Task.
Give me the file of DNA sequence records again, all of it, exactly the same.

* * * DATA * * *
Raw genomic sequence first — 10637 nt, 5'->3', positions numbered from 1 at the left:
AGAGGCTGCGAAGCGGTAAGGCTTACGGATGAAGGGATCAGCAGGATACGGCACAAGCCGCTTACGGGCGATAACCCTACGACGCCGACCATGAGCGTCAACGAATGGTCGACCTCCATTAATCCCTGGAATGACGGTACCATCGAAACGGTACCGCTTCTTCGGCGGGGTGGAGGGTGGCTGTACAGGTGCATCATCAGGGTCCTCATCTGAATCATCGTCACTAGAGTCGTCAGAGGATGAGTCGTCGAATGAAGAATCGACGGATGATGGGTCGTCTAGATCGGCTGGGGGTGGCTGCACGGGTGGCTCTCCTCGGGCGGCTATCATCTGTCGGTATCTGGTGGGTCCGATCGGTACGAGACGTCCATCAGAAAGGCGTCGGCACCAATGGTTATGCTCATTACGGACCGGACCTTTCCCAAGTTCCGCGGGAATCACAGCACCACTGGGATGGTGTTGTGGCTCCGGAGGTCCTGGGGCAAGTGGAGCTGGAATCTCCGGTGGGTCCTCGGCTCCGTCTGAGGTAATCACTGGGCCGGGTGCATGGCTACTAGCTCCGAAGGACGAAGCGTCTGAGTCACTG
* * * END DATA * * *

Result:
Raw genomic sequence first — 10637 nt, 5'->3', positions numbered from 1 at the left:
AGAGGCTGCGAAGCGGTAAGGCTTACGGATGAAGGGATCAGCAGGATACGGCACAAGCCGCTTACGGGCGATAACCCTACGACGCCGACCATGAGCGTCAACGAATGGTCGACCTCCATTAATCCCTGGAATGACGGTACCATCGAAACGGTACCGCTTCTTCGGCGGGGTGGAGGGTGGCTGTACAGGTGCATCATCAGGGTCCTCATCTGAATCATCGTCACTAGAGTCGTCAGAGGATGAGTCGTCGAATGAAGAATCGACGGATGATGGGTCGTCTAGATCGGCTGGGGGTGGCTGCACGGGTGGCTCTCCTCGGGCGGCTATCATCTGTCGGTATCTGGTGGGTCCGATCGGTACGAGACGTCCATCAGAAAGGCGTCGGCACCAATGGTTATGCTCATTACGGACCGGACCTTTCCCAAGTTCCGCGGGAATCACAGCACCACTGGGATGGTGTTGTGGCTCCGGAGGTCCTGGGGCAAGTGGAGCTGGAATCTCCGGTGGGTCCTCGGCTCCGTCTGAGGTAATCACTGGGCCGGGTGCATGGCTACTAGCTCCGAAGGACGAAGCGTCTGAGTCACTG